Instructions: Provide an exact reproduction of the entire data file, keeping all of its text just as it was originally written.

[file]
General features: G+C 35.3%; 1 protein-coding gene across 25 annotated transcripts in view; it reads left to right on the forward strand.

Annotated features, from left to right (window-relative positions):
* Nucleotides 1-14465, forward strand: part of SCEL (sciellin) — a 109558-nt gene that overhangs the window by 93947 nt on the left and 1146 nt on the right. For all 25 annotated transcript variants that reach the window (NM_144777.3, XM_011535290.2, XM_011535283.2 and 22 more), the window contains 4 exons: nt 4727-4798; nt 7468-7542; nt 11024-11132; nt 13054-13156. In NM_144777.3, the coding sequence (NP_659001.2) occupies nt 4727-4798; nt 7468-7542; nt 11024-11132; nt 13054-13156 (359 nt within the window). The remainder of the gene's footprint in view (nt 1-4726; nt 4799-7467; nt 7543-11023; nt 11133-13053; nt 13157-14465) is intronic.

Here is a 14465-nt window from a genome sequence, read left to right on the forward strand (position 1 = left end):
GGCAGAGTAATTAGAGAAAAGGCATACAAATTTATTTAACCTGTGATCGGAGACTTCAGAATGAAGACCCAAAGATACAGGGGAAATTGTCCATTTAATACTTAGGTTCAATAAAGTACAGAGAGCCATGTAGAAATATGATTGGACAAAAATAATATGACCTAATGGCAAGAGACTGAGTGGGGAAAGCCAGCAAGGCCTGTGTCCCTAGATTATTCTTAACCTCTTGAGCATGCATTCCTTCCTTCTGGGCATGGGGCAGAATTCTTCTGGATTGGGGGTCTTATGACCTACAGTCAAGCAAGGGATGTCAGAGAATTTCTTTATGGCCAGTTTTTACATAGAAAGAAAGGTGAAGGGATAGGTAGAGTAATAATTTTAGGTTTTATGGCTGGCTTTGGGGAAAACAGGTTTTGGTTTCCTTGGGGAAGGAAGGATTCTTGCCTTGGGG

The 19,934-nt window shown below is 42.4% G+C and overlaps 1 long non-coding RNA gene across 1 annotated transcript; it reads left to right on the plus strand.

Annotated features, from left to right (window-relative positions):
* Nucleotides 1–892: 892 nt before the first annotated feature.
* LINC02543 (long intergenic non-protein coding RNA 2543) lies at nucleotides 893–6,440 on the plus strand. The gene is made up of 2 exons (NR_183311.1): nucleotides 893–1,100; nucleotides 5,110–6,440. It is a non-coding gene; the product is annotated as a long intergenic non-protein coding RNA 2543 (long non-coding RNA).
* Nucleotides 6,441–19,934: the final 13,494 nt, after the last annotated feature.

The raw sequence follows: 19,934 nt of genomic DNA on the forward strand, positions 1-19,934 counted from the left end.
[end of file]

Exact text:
General features: G+C 35.3%; 1 protein-coding gene across 25 annotated transcripts in view; it reads left to right on the forward strand.

Annotated features, from left to right (window-relative positions):
* Nucleotides 1-14465, forward strand: part of SCEL (sciellin) — a 109558-nt gene that overhangs the window by 93947 nt on the left and 1146 nt on the right. For all 25 annotated transcript variants that reach the window (NM_144777.3, XM_011535290.2, XM_011535283.2 and 22 more), the window contains 4 exons: nt 4727-4798; nt 7468-7542; nt 11024-11132; nt 13054-13156. In NM_144777.3, the coding sequence (NP_659001.2) occupies nt 4727-4798; nt 7468-7542; nt 11024-11132; nt 13054-13156 (359 nt within the window). The remainder of the gene's footprint in view (nt 1-4726; nt 4799-7467; nt 7543-11023; nt 11133-13053; nt 13157-14465) is intronic.

Here is a 14465-nt window from a genome sequence, read left to right on the forward strand (position 1 = left end):
GGCAGAGTAATTAGAGAAAAGGCATACAAATTTATTTAACCTGTGATCGGAGACTTCAGAATGAAGACCCAAAGATACAGGGGAAATTGTCCATTTAATACTTAGGTTCAATAAAGTACAGAGAGCCATGTAGAAATATGATTGGACAAAAATAATATGACCTAATGGCAAGAGACTGAGTGGGGAAAGCCAGCAAGGCCTGTGTCCCTAGATTATTCTTAACCTCTTGAGCATGCATTCCTTCCTTCTGGGCATGGGGCAGAATTCTTCTGGATTGGGGGTCTTATGACCTACAGTCAAGCAAGGGATGTCAGAGAATTTCTTTATGGCCAGTTTTTACATAGAAAGAAAGGTGAAGGGATAGGTAGAGTAATAATTTTAGGTTTTATGGCTGGCTTTGGGGAAAACAGGTTTTGGTTTCCTTGGGGAAGGAAGGATTCTTGCCTTGGGG

The 19,934-nt window shown below is 42.4% G+C and overlaps 1 long non-coding RNA gene across 1 annotated transcript; it reads left to right on the plus strand.

Annotated features, from left to right (window-relative positions):
* Nucleotides 1–892: 892 nt before the first annotated feature.
* LINC02543 (long intergenic non-protein coding RNA 2543) lies at nucleotides 893–6,440 on the plus strand. The gene is made up of 2 exons (NR_183311.1): nucleotides 893–1,100; nucleotides 5,110–6,440. It is a non-coding gene; the product is annotated as a long intergenic non-protein coding RNA 2543 (long non-coding RNA).
* Nucleotides 6,441–19,934: the final 13,494 nt, after the last annotated feature.

The raw sequence follows: 19,934 nt of genomic DNA on the forward strand, positions 1-19,934 counted from the left end.